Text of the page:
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BioMed Research International
Volume 2013 (2013), Article ID 474963, 6 pages
http://dx.doi.org/10.1155/2013/474963
Research Article

Association between Inflammatory Marker, Environmental Lead Exposure, and Glutathione S-Transferase Gene

1Department of Medicine, Faculty of Medicine Ramathibodi Hospital, Mahidol University, Bangkok 10400, Thailand
2Division of Clinical Pharmacology and Toxicology, Department of Medicine, Faculty of Medicine Ramathibodi Hospital, Mahidol University, Bangkok 10400, Thailand
3Office of Research Academic and Innovation, Faculty of Medicine Ramathibodi Hospital, Mahidol University, Bangkok 10400, Thailand
4Health Office, Electricity Generating Authority of Thailand, Nonthaburi 11130, Thailand

Received 2 November 2012; Accepted 12 December 2012

Academic Editor: Marija Mostarica-Stojković

Copyright © 2013 Jintana Sirivarasai et al. This is an open access article distributed under the Creative Commons Attribution License, which permits unrestricted use, distribution, and reproduction in any medium, provided the original work is properly cited.

Abstract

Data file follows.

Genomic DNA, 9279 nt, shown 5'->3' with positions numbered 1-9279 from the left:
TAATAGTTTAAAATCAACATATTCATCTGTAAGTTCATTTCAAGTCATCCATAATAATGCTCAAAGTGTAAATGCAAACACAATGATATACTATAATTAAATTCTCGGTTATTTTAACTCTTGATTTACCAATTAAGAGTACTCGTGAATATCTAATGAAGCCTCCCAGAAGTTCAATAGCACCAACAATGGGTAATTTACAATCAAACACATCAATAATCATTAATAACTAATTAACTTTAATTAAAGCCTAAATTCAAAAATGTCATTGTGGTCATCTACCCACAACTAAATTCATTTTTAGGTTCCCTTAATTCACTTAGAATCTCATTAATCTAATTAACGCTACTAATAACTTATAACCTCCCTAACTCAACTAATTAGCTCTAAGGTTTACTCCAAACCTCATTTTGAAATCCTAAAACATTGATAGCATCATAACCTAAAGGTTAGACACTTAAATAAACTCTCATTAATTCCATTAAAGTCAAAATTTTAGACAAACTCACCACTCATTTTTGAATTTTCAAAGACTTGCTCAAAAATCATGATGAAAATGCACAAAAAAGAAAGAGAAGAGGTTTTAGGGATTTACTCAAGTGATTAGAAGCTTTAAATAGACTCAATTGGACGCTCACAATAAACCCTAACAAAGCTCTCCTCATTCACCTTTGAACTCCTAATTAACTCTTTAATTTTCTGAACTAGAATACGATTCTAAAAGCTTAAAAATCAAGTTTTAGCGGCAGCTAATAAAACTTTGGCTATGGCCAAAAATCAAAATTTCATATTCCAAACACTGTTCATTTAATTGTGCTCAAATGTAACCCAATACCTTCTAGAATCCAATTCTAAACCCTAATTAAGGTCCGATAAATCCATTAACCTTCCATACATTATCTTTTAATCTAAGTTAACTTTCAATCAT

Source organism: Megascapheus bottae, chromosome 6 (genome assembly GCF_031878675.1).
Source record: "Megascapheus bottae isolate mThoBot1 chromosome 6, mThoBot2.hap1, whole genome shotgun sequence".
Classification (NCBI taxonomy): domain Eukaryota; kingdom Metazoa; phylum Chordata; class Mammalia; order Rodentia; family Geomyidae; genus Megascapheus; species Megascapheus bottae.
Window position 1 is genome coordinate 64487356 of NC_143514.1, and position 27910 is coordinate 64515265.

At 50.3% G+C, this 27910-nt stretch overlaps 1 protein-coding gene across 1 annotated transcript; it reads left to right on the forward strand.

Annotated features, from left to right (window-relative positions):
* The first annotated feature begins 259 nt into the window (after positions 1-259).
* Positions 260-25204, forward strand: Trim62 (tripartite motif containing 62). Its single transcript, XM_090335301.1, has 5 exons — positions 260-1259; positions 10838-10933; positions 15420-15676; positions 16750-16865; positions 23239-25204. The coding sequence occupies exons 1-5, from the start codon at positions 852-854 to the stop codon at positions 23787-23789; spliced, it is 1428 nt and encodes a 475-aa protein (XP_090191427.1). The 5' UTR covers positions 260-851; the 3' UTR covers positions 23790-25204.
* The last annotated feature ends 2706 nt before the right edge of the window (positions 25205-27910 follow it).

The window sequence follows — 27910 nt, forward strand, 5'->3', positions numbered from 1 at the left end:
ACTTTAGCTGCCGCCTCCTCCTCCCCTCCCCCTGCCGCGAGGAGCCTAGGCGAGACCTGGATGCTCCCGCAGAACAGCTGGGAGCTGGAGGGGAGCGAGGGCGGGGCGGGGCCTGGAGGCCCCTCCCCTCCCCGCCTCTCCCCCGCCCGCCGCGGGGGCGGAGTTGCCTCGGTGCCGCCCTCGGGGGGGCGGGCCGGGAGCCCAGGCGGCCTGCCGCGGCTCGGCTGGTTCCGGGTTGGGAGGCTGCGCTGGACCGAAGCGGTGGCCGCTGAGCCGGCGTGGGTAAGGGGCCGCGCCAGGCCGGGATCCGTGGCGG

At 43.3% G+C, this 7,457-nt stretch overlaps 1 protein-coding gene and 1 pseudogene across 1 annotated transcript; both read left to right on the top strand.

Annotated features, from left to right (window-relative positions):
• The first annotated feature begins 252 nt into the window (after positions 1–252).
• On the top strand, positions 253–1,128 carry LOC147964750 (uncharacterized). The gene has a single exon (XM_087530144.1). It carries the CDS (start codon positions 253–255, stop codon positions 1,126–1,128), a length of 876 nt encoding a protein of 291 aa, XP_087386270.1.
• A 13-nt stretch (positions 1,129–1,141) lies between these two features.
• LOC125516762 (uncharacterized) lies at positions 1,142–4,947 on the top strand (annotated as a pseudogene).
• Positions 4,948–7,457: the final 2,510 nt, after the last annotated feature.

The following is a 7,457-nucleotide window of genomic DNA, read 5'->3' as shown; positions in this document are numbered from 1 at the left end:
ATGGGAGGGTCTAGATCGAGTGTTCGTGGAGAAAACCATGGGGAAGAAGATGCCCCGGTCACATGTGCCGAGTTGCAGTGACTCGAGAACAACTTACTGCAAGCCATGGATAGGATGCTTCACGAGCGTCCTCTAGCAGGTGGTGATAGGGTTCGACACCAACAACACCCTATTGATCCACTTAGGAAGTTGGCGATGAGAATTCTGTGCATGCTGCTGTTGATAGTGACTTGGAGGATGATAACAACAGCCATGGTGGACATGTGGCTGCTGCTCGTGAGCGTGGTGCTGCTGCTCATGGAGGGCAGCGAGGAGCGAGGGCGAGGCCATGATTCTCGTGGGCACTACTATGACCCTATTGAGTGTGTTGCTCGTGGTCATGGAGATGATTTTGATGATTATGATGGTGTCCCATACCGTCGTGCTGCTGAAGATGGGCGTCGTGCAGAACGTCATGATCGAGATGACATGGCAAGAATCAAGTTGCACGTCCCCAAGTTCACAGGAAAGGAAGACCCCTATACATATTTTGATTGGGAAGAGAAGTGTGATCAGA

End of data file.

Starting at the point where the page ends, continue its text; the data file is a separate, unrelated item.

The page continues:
A number of studies suggested that lead is related to the induction of oxidative stress, and alteration of immune response. In addition, modifying these toxic effects varied partly by GST polymorphism. The objectives of this study were to assess the association between the lead-induced alteration in serum hs-CRP, with GSTM1, GSTT1, and GSTP1 Val105Ile genetic variations and the health consequence from environmental lead exposure. The 924 blood samples were analyzed for blood lead, CRP, and genotyping of three genes with real-time PCR. Means of blood lead and serum hs-CRP were 5.45 μg/dL and 2.07 mg/L. Both CRP and systolic blood pressure levels were significantly higher for individuals with blood lead in quartile 4 (6.48–24.63 μg/dL) compared with those in quartile 1 (1.23–3.47 μg/dL, ). In particular, in men with blood lead >6.47 μg/dL the adjusted odds ratio (OR) of CRP levels for individuals with GSTP1 variants allele, GSTM1 null, GSTT1 null, double-null GSTM1, and GSTT1 compared with wild-type allele was 1.46 (95% CI; 1.05–2.20), 1.32 (95% CI; 1.03–1.69), 1.65 (95% CI; 1.17–2.35), and 1.98 (95% CI; 1.47–2.55), respectively. Our findings suggested that lead exposure is associated with adverse changes in inflammatory marker and SBP. GST polymorphisms are among the genetic determinants related to lead-induced inflammatory response.